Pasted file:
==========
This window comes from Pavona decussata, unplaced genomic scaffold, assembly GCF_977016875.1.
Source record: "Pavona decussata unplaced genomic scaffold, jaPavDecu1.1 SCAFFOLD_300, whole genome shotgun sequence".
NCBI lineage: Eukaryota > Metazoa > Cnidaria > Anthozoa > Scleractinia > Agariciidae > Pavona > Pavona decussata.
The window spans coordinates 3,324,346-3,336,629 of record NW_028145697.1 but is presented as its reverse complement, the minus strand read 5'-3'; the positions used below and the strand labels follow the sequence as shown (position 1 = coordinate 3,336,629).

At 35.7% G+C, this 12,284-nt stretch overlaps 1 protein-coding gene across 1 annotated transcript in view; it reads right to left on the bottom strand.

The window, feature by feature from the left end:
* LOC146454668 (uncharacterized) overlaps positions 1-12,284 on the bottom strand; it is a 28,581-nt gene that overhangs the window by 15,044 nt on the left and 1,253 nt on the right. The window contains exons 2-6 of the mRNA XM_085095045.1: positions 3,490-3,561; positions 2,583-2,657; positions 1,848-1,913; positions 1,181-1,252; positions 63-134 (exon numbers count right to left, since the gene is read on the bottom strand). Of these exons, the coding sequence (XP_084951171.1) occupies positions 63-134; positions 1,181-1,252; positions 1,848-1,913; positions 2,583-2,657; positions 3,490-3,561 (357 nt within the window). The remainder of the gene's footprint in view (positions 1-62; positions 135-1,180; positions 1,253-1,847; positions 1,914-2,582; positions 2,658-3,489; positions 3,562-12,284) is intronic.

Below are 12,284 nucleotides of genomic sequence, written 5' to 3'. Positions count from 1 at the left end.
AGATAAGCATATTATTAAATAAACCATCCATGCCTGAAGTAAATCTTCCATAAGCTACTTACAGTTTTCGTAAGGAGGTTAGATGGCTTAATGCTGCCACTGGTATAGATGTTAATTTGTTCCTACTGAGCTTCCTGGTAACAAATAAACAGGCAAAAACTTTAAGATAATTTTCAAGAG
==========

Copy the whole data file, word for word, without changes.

This window comes from Pavona decussata, unplaced genomic scaffold, assembly GCF_977016875.1.
Source record: "Pavona decussata unplaced genomic scaffold, jaPavDecu1.1 SCAFFOLD_300, whole genome shotgun sequence".
NCBI lineage: Eukaryota > Metazoa > Cnidaria > Anthozoa > Scleractinia > Agariciidae > Pavona > Pavona decussata.
The window spans coordinates 3,324,346-3,336,629 of record NW_028145697.1 but is presented as its reverse complement, the minus strand read 5'-3'; the positions used below and the strand labels follow the sequence as shown (position 1 = coordinate 3,336,629).

At 35.7% G+C, this 12,284-nt stretch overlaps 1 protein-coding gene across 1 annotated transcript in view; it reads right to left on the bottom strand.

The window, feature by feature from the left end:
* LOC146454668 (uncharacterized) overlaps positions 1-12,284 on the bottom strand; it is a 28,581-nt gene that overhangs the window by 15,044 nt on the left and 1,253 nt on the right. The window contains exons 2-6 of the mRNA XM_085095045.1: positions 3,490-3,561; positions 2,583-2,657; positions 1,848-1,913; positions 1,181-1,252; positions 63-134 (exon numbers count right to left, since the gene is read on the bottom strand). Of these exons, the coding sequence (XP_084951171.1) occupies positions 63-134; positions 1,181-1,252; positions 1,848-1,913; positions 2,583-2,657; positions 3,490-3,561 (357 nt within the window). The remainder of the gene's footprint in view (positions 1-62; positions 135-1,180; positions 1,253-1,847; positions 1,914-2,582; positions 2,658-3,489; positions 3,562-12,284) is intronic.

Below are 12,284 nucleotides of genomic sequence, written 5' to 3'. Positions count from 1 at the left end.
AGATAAGCATATTATTAAATAAACCATCCATGCCTGAAGTAAATCTTCCATAAGCTACTTACAGTTTTCGTAAGGAGGTTAGATGGCTTAATGCTGCCACTGGTATAGATGTTAATTTGTTCCTACTGAGCTTCCTGGTAACAAATAAACAGGCAAAAACTTTAAGATAATTTTCAAGAG